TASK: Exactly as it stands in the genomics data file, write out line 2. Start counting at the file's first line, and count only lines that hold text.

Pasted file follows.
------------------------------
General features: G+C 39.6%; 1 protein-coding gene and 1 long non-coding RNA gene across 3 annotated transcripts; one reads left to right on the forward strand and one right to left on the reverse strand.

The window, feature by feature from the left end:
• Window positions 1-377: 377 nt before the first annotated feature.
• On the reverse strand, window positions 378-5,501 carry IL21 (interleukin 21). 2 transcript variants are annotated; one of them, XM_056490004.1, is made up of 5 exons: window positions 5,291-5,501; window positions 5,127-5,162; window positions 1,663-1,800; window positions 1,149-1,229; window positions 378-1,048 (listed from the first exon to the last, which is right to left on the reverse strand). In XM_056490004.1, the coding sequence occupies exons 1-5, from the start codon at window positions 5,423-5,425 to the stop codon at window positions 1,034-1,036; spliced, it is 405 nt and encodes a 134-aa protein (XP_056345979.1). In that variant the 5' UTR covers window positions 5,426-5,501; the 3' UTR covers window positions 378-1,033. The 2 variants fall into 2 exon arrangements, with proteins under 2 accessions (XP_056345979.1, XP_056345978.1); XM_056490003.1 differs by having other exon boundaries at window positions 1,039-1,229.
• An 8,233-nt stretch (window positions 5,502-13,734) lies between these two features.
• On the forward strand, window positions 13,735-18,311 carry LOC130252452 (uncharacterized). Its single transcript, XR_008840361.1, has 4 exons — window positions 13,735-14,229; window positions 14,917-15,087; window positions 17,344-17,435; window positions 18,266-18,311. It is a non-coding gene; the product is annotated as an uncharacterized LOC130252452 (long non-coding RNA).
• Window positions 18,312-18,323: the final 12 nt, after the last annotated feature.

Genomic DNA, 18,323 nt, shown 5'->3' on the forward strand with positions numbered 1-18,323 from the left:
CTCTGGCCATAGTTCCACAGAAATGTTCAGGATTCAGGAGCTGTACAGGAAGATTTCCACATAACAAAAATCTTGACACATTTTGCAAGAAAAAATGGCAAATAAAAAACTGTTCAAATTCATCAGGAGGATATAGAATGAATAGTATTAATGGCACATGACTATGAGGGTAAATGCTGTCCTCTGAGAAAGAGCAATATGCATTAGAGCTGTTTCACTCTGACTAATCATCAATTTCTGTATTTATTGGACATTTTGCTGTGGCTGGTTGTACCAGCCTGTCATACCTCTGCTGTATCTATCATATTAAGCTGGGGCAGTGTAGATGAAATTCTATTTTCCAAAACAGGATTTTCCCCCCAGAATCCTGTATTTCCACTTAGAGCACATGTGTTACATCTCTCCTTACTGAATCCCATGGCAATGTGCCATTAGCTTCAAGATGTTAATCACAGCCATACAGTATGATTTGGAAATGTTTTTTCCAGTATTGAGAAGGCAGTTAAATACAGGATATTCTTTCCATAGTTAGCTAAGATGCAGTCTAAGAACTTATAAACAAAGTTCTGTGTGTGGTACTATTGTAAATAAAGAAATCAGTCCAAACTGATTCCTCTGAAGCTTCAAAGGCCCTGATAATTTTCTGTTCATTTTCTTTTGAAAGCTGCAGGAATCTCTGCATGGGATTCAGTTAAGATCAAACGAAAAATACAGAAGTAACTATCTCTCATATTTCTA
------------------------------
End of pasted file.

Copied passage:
The window, feature by feature from the left end: